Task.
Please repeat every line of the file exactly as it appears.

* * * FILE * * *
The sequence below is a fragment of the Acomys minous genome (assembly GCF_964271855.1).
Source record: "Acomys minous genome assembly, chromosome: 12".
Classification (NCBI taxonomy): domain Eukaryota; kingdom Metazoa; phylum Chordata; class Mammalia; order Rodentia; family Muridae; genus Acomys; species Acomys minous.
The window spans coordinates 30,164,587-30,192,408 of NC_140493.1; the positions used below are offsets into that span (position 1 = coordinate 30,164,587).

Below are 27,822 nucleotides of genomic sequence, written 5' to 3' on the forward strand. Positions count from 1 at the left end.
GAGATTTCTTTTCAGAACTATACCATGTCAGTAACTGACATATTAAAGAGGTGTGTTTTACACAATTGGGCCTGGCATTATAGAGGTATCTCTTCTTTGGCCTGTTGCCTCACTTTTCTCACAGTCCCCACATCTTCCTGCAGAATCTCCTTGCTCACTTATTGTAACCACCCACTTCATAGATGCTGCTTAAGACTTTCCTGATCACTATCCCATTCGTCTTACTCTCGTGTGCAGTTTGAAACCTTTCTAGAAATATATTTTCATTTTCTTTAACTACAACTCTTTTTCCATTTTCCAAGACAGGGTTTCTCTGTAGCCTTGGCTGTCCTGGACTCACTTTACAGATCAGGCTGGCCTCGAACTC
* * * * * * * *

The sequence below is a fragment of the Acomys minous genome (assembly GCF_964271855.1).
Source record: "Acomys minous genome assembly, chromosome: 12".
Classification (NCBI taxonomy): domain Eukaryota; kingdom Metazoa; phylum Chordata; class Mammalia; order Rodentia; family Muridae; genus Acomys; species Acomys minous.
The window spans coordinates 30,164,587-30,192,408 of NC_140493.1; the positions used below are offsets into that span (position 1 = coordinate 30,164,587).

Below are 27,822 nucleotides of genomic sequence, written 5' to 3' on the forward strand. Positions count from 1 at the left end.
GAGATTTCTTTTCAGAACTATACCATGTCAGTAACTGACATATTAAAGAGGTGTGTTTTACACAATTGGGCCTGGCATTATAGAGGTATCTCTTCTTTGGCCTGTTGCCTCACTTTTCTCACAGTCCCCACATCTTCCTGCAGAATCTCCTTGCTCACTTATTGTAACCACCCACTTCATAGATGCTGCTTAAGACTTTCCTGATCACTATCCCATTCGTCTTACTCTCGTGTGCAGTTTGAAACCTTTCTAGAAATATATTTTCATTTTCTTTAACTACAACTCTTTTTCCATTTTCCAAGACAGGGTTTCTCTGTAGCCTTGGCTGTCCTGGACTCACTTTACAGATCAGGCTGGCCTCGAACTC